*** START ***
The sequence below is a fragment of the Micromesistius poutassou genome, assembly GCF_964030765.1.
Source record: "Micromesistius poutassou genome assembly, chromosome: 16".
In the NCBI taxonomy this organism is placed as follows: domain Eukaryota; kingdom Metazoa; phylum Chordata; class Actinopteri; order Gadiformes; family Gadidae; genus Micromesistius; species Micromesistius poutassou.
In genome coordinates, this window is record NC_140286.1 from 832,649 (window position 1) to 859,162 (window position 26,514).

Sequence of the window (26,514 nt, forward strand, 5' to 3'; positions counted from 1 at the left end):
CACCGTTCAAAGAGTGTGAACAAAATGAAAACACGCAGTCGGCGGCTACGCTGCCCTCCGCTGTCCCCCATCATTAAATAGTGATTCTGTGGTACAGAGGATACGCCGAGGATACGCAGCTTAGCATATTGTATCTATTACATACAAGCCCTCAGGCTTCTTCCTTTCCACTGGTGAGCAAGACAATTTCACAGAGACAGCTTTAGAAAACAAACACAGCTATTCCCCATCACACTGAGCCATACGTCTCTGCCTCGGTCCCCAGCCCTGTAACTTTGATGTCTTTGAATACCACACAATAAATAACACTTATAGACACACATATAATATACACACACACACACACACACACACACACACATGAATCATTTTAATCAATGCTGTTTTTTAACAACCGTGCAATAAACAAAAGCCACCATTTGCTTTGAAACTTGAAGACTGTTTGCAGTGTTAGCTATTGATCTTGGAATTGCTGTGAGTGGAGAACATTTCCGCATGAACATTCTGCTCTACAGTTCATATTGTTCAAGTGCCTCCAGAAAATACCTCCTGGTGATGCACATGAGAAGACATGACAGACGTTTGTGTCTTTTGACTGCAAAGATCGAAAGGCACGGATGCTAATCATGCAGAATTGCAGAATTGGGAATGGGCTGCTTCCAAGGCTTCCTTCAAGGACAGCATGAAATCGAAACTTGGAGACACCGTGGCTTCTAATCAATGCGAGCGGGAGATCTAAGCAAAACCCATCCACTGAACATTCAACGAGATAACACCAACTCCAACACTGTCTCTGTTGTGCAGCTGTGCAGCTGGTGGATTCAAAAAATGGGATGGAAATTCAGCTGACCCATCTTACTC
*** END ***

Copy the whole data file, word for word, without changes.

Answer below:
The sequence below is a fragment of the Micromesistius poutassou genome, assembly GCF_964030765.1.
Source record: "Micromesistius poutassou genome assembly, chromosome: 16".
In the NCBI taxonomy this organism is placed as follows: domain Eukaryota; kingdom Metazoa; phylum Chordata; class Actinopteri; order Gadiformes; family Gadidae; genus Micromesistius; species Micromesistius poutassou.
In genome coordinates, this window is record NC_140286.1 from 832,649 (window position 1) to 859,162 (window position 26,514).

Sequence of the window (26,514 nt, forward strand, 5' to 3'; positions counted from 1 at the left end):
CACCGTTCAAAGAGTGTGAACAAAATGAAAACACGCAGTCGGCGGCTACGCTGCCCTCCGCTGTCCCCCATCATTAAATAGTGATTCTGTGGTACAGAGGATACGCCGAGGATACGCAGCTTAGCATATTGTATCTATTACATACAAGCCCTCAGGCTTCTTCCTTTCCACTGGTGAGCAAGACAATTTCACAGAGACAGCTTTAGAAAACAAACACAGCTATTCCCCATCACACTGAGCCATACGTCTCTGCCTCGGTCCCCAGCCCTGTAACTTTGATGTCTTTGAATACCACACAATAAATAACACTTATAGACACACATATAATATACACACACACACACACACACACACACACACATGAATCATTTTAATCAATGCTGTTTTTTAACAACCGTGCAATAAACAAAAGCCACCATTTGCTTTGAAACTTGAAGACTGTTTGCAGTGTTAGCTATTGATCTTGGAATTGCTGTGAGTGGAGAACATTTCCGCATGAACATTCTGCTCTACAGTTCATATTGTTCAAGTGCCTCCAGAAAATACCTCCTGGTGATGCACATGAGAAGACATGACAGACGTTTGTGTCTTTTGACTGCAAAGATCGAAAGGCACGGATGCTAATCATGCAGAATTGCAGAATTGGGAATGGGCTGCTTCCAAGGCTTCCTTCAAGGACAGCATGAAATCGAAACTTGGAGACACCGTGGCTTCTAATCAATGCGAGCGGGAGATCTAAGCAAAACCCATCCACTGAACATTCAACGAGATAACACCAACTCCAACACTGTCTCTGTTGTGCAGCTGTGCAGCTGGTGGATTCAAAAAATGGGATGGAAATTCAGCTGACCCATCTTACTC